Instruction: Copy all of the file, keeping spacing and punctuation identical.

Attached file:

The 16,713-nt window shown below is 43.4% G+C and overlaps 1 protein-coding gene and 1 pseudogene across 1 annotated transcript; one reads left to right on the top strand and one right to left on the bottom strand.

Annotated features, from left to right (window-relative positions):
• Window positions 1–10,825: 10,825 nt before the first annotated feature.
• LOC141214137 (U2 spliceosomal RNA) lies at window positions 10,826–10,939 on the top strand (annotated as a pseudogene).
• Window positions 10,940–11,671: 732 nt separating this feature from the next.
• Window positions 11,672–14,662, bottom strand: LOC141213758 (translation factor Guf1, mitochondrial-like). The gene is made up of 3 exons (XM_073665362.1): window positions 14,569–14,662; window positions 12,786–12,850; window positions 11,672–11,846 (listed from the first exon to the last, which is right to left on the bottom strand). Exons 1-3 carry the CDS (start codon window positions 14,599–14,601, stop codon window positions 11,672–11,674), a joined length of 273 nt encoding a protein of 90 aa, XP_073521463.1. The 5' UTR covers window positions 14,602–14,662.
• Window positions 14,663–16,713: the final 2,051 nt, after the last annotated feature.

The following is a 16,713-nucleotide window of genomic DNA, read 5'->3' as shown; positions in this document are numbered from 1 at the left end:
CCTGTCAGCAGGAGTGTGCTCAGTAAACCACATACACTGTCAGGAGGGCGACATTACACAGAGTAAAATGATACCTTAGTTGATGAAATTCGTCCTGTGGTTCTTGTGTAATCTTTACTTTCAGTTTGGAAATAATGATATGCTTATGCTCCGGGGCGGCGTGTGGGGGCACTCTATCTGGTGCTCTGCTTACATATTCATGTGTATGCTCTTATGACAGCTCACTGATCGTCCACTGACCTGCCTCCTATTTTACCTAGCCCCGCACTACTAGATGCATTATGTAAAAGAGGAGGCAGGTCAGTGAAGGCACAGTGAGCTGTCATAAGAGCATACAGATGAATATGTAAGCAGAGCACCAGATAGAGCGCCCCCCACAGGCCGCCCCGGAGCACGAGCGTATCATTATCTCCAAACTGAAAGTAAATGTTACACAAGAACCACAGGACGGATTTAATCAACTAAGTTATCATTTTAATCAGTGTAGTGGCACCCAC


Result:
The 16,713-nt window shown below is 43.4% G+C and overlaps 1 protein-coding gene and 1 pseudogene across 1 annotated transcript; one reads left to right on the top strand and one right to left on the bottom strand.

Annotated features, from left to right (window-relative positions):
• Window positions 1–10,825: 10,825 nt before the first annotated feature.
• LOC141214137 (U2 spliceosomal RNA) lies at window positions 10,826–10,939 on the top strand (annotated as a pseudogene).
• Window positions 10,940–11,671: 732 nt separating this feature from the next.
• Window positions 11,672–14,662, bottom strand: LOC141213758 (translation factor Guf1, mitochondrial-like). The gene is made up of 3 exons (XM_073665362.1): window positions 14,569–14,662; window positions 12,786–12,850; window positions 11,672–11,846 (listed from the first exon to the last, which is right to left on the bottom strand). Exons 1-3 carry the CDS (start codon window positions 14,599–14,601, stop codon window positions 11,672–11,674), a joined length of 273 nt encoding a protein of 90 aa, XP_073521463.1. The 5' UTR covers window positions 14,602–14,662.
• Window positions 14,663–16,713: the final 2,051 nt, after the last annotated feature.

The following is a 16,713-nucleotide window of genomic DNA, read 5'->3' as shown; positions in this document are numbered from 1 at the left end:
CCTGTCAGCAGGAGTGTGCTCAGTAAACCACATACACTGTCAGGAGGGCGACATTACACAGAGTAAAATGATACCTTAGTTGATGAAATTCGTCCTGTGGTTCTTGTGTAATCTTTACTTTCAGTTTGGAAATAATGATATGCTTATGCTCCGGGGCGGCGTGTGGGGGCACTCTATCTGGTGCTCTGCTTACATATTCATGTGTATGCTCTTATGACAGCTCACTGATCGTCCACTGACCTGCCTCCTATTTTACCTAGCCCCGCACTACTAGATGCATTATGTAAAAGAGGAGGCAGGTCAGTGAAGGCACAGTGAGCTGTCATAAGAGCATACAGATGAATATGTAAGCAGAGCACCAGATAGAGCGCCCCCCACAGGCCGCCCCGGAGCACGAGCGTATCATTATCTCCAAACTGAAAGTAAATGTTACACAAGAACCACAGGACGGATTTAATCAACTAAGTTATCATTTTAATCAGTGTAGTGGCACCCAC